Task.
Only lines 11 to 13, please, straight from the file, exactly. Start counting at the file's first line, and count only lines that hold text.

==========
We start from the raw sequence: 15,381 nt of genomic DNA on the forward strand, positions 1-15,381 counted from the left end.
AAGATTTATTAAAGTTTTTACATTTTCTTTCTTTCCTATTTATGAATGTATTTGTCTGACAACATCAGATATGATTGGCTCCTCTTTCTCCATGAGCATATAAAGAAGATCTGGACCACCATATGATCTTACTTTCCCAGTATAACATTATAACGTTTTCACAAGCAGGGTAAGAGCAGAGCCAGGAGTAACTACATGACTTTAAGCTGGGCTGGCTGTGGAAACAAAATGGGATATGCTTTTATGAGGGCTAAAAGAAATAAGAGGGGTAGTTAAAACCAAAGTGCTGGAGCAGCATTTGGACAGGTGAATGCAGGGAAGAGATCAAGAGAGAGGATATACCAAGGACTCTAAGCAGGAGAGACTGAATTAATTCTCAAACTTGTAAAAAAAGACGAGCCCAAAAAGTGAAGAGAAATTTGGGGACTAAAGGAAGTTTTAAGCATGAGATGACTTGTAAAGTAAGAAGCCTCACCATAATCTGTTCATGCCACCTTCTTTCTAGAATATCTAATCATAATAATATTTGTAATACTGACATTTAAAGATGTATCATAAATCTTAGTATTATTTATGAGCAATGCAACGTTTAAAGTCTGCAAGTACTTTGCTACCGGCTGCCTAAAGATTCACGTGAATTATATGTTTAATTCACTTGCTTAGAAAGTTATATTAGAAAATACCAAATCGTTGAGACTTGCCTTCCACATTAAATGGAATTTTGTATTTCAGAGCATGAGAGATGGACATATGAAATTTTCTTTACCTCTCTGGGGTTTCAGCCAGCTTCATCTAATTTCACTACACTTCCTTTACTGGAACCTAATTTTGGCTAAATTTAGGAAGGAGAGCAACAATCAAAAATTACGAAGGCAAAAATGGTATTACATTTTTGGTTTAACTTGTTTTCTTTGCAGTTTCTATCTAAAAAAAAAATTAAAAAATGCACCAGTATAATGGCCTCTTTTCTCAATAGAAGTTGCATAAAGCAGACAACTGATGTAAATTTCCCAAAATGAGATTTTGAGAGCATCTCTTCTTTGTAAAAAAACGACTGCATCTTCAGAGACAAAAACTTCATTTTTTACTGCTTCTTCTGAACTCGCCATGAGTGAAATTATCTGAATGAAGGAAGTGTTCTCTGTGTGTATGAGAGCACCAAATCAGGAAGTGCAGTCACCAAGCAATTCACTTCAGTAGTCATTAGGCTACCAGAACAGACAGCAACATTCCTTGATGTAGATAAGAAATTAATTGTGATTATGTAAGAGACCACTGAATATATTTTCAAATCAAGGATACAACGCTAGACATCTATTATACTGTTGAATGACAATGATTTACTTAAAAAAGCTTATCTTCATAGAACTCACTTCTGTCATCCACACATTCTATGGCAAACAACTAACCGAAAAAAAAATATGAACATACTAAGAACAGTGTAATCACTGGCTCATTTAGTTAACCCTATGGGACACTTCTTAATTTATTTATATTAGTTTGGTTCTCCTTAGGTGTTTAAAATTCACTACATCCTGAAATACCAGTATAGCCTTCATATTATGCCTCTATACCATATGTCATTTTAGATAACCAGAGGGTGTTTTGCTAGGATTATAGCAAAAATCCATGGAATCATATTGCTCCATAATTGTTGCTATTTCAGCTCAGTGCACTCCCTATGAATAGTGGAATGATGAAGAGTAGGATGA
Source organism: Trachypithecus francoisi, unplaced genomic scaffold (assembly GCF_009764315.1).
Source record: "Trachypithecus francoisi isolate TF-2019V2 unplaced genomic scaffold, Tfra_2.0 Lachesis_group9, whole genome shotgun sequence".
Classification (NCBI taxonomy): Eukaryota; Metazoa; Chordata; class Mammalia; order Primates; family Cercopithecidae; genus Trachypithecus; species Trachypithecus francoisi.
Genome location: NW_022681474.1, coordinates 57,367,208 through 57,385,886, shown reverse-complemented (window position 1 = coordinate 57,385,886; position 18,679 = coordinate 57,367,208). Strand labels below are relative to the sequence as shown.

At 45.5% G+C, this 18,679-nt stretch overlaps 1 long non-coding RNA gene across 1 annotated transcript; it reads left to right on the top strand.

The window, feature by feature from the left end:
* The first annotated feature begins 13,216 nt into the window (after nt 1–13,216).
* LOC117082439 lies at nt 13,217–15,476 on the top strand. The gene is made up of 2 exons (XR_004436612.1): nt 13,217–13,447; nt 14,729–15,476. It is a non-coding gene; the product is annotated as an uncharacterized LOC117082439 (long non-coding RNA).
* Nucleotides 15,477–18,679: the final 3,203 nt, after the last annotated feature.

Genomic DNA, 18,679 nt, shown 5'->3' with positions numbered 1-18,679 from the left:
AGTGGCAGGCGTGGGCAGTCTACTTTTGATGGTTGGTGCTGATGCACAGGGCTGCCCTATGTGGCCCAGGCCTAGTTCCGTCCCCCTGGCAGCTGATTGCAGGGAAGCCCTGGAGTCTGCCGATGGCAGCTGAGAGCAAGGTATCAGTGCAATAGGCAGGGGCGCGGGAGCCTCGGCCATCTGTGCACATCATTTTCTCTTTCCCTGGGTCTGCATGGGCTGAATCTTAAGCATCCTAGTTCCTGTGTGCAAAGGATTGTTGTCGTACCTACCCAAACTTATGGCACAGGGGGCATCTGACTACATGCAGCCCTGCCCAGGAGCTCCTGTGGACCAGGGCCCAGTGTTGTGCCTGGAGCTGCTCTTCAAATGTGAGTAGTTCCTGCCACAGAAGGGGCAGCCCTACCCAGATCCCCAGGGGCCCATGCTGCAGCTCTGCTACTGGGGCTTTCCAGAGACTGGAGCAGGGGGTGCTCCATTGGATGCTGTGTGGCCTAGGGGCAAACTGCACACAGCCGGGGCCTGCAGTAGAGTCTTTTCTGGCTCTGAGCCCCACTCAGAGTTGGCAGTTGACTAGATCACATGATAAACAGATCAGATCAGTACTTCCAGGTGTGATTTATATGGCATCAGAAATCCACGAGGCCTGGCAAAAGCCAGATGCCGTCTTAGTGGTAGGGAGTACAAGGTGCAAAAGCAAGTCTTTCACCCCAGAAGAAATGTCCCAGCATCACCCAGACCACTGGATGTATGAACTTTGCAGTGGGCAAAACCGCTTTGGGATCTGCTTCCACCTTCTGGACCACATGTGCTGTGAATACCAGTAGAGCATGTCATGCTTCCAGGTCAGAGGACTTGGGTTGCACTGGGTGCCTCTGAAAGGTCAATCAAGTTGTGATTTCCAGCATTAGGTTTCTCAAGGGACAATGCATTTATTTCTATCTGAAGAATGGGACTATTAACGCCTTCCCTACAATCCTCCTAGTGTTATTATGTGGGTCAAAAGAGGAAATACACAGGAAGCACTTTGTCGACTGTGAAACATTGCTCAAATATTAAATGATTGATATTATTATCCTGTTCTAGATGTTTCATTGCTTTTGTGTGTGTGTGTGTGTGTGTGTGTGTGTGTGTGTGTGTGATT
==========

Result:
* Nucleotides 15,477–18,679: the final 3,203 nt, after the last annotated feature.

Genomic DNA, 18,679 nt, shown 5'->3' with positions numbered 1-18,679 from the left:
AGTGGCAGGCGTGGGCAGTCTACTTTTGATGGTTGGTGCTGATGCACAGGGCTGCCCTATGTGGCCCAGGCCTAGTTCCGTCCCCCTGGCAGCTGATTGCAGGGAAGCCCTGGAGTCTGCCGATGGCAGCTGAGAGCAAGGTATCAGTGCAATAGGCAGGGGCGCGGGAGCCTCGGCCATCTGTGCACATCATTTTCTCTTTCCCTGGGTCTGCATGGGCTGAATCTTAAGCATCCTAGTTCCTGTGTGCAAAGGATTGTTGTCGTACCTACCCAAACTTATGGCACAGGGGGCATCTGACTACATGCAGCCCTGCCCAGGAGCTCCTGTGGACCAGGGCCCAGTGTTGTGCCTGGAGCTGCTCTTCAAATGTGAGTAGTTCCTGCCACAGAAGGGGCAGCCCTACCCAGATCCCCAGGGGCCCATGCTGCAGCTCTGCTACTGGGGCTTTCCAGAGACTGGAGCAGGGGGTGCTCCATTGGATGCTGTGTGGCCTAGGGGCAAACTGCACACAGCCGGGGCCTGCAGTAGAGTCTTTTCTGGCTCTGAGCCCCACTCAGAGTTGGCAGTTGACTAGATCACATGATAAACAGATCAGATCAGTACTTCCAGGTGTGATTTATATGGCATCAGAAATCCACGAGGCCTGGCAAAAGCCAGATGCCGTCTTAGTGGTAGGGAGTACAAGGTGCAAAAGCAAGTCTTTCACCCCAGAAGAAATGTCCCAGCATCACCCAGACCACTGGATGTATGAACTTTGCAGTGGGCAAAACCGCTTTGGGATCTGCTTCCACCTTCTGGACCACATGTGCTGTGAATACCAGTAGAGCATGTCATGCTTCCAGGTCAGAGGACTTGGGTTGCACTGGGTGCCTCTGAAAGGTCAATCAAGTTGTGATTTCCAGCATTAGGTTTCTCAAGGGACAATGCATTTATTTCTATCTGAAGAATGGGACTATTAACGCCTTCCCTACAATCCTCCTAGTGTTATTATGTGGGTCAAAAGAGGAAATACACAGGAAGCACTTTGTCGACTGTGAAACATTGCTCAAATATTAAATGATTGATATTATTATCCTGTTCTAGATGTTTCATTGCTTTTGTGTGTGTGTGTGTGTGTGTGTGTGTGTGTGTGTGTGTGATT